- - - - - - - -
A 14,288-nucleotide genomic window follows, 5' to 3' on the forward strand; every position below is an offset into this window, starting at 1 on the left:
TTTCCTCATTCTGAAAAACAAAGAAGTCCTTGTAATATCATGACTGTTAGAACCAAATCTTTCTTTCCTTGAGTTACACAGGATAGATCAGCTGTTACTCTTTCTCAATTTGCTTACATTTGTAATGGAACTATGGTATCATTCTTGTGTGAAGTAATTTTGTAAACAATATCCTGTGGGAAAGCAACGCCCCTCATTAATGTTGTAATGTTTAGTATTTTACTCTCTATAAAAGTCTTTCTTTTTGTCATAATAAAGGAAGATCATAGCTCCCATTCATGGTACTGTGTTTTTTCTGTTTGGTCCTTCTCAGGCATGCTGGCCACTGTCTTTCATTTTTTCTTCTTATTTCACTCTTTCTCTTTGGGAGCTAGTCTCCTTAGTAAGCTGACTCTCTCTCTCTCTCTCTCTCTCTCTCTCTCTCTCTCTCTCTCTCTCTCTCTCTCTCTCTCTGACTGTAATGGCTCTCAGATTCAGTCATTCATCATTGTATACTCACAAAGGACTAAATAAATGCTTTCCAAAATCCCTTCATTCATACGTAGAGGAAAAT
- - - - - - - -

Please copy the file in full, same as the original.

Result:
A 14,288-nucleotide genomic window follows, 5' to 3' on the forward strand; every position below is an offset into this window, starting at 1 on the left:
TTTCCTCATTCTGAAAAACAAAGAAGTCCTTGTAATATCATGACTGTTAGAACCAAATCTTTCTTTCCTTGAGTTACACAGGATAGATCAGCTGTTACTCTTTCTCAATTTGCTTACATTTGTAATGGAACTATGGTATCATTCTTGTGTGAAGTAATTTTGTAAACAATATCCTGTGGGAAAGCAACGCCCCTCATTAATGTTGTAATGTTTAGTATTTTACTCTCTATAAAAGTCTTTCTTTTTGTCATAATAAAGGAAGATCATAGCTCCCATTCATGGTACTGTGTTTTTTCTGTTTGGTCCTTCTCAGGCATGCTGGCCACTGTCTTTCATTTTTTCTTCTTATTTCACTCTTTCTCTTTGGGAGCTAGTCTCCTTAGTAAGCTGACTCTCTCTCTCTCTCTCTCTCTCTCTCTCTCTCTCTCTCTCTCTCTCTCTCTCTCTCTCTCTGACTGTAATGGCTCTCAGATTCAGTCATTCATCATTGTATACTCACAAAGGACTAAATAAATGCTTTCCAAAATCCCTTCATTCATACGTAGAGGAAAAT